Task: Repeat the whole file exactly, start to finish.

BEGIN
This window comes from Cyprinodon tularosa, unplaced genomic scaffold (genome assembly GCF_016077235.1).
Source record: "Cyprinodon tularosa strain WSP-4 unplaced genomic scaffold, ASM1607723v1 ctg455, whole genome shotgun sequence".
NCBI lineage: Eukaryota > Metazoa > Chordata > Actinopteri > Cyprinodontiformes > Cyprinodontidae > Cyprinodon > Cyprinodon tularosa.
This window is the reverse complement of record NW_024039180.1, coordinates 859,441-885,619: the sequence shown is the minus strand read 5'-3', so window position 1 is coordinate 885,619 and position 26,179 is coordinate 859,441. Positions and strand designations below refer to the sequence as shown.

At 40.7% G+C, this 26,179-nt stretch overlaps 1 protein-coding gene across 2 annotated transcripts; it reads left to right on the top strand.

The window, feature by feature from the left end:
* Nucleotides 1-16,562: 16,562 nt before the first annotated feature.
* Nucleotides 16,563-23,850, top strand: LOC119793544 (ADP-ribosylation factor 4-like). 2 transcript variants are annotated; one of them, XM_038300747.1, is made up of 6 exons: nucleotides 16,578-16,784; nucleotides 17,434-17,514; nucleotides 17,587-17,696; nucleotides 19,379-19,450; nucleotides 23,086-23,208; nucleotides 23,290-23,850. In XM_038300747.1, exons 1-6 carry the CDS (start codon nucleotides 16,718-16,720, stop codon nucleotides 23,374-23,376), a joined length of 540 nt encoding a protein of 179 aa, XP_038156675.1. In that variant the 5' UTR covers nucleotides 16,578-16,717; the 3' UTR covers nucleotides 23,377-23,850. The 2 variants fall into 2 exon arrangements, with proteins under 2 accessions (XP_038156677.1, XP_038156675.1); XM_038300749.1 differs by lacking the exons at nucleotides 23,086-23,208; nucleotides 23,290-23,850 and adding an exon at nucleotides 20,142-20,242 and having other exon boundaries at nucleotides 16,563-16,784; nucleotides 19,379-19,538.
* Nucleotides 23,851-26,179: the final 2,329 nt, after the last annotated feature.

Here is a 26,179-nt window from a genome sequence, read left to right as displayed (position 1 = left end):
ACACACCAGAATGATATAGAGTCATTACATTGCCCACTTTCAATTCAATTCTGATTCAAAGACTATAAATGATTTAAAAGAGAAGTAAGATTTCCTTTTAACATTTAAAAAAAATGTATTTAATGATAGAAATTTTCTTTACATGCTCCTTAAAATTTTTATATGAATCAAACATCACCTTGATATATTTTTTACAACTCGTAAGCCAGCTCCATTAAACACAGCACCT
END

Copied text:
This window comes from Cyprinodon tularosa, unplaced genomic scaffold (genome assembly GCF_016077235.1).
Source record: "Cyprinodon tularosa strain WSP-4 unplaced genomic scaffold, ASM1607723v1 ctg455, whole genome shotgun sequence".
NCBI lineage: Eukaryota > Metazoa > Chordata > Actinopteri > Cyprinodontiformes > Cyprinodontidae > Cyprinodon > Cyprinodon tularosa.
This window is the reverse complement of record NW_024039180.1, coordinates 859,441-885,619: the sequence shown is the minus strand read 5'-3', so window position 1 is coordinate 885,619 and position 26,179 is coordinate 859,441. Positions and strand designations below refer to the sequence as shown.

At 40.7% G+C, this 26,179-nt stretch overlaps 1 protein-coding gene across 2 annotated transcripts; it reads left to right on the top strand.

The window, feature by feature from the left end:
* Nucleotides 1-16,562: 16,562 nt before the first annotated feature.
* Nucleotides 16,563-23,850, top strand: LOC119793544 (ADP-ribosylation factor 4-like). 2 transcript variants are annotated; one of them, XM_038300747.1, is made up of 6 exons: nucleotides 16,578-16,784; nucleotides 17,434-17,514; nucleotides 17,587-17,696; nucleotides 19,379-19,450; nucleotides 23,086-23,208; nucleotides 23,290-23,850. In XM_038300747.1, exons 1-6 carry the CDS (start codon nucleotides 16,718-16,720, stop codon nucleotides 23,374-23,376), a joined length of 540 nt encoding a protein of 179 aa, XP_038156675.1. In that variant the 5' UTR covers nucleotides 16,578-16,717; the 3' UTR covers nucleotides 23,377-23,850. The 2 variants fall into 2 exon arrangements, with proteins under 2 accessions (XP_038156677.1, XP_038156675.1); XM_038300749.1 differs by lacking the exons at nucleotides 23,086-23,208; nucleotides 23,290-23,850 and adding an exon at nucleotides 20,142-20,242 and having other exon boundaries at nucleotides 16,563-16,784; nucleotides 19,379-19,538.
* Nucleotides 23,851-26,179: the final 2,329 nt, after the last annotated feature.

Here is a 26,179-nt window from a genome sequence, read left to right as displayed (position 1 = left end):
ACACACCAGAATGATATAGAGTCATTACATTGCCCACTTTCAATTCAATTCTGATTCAAAGACTATAAATGATTTAAAAGAGAAGTAAGATTTCCTTTTAACATTTAAAAAAAATGTATTTAATGATAGAAATTTTCTTTACATGCTCCTTAAAATTTTTATATGAATCAAACATCACCTTGATATATTTTTTACAACTCGTAAGCCAGCTCCATTAAACACAGCACCT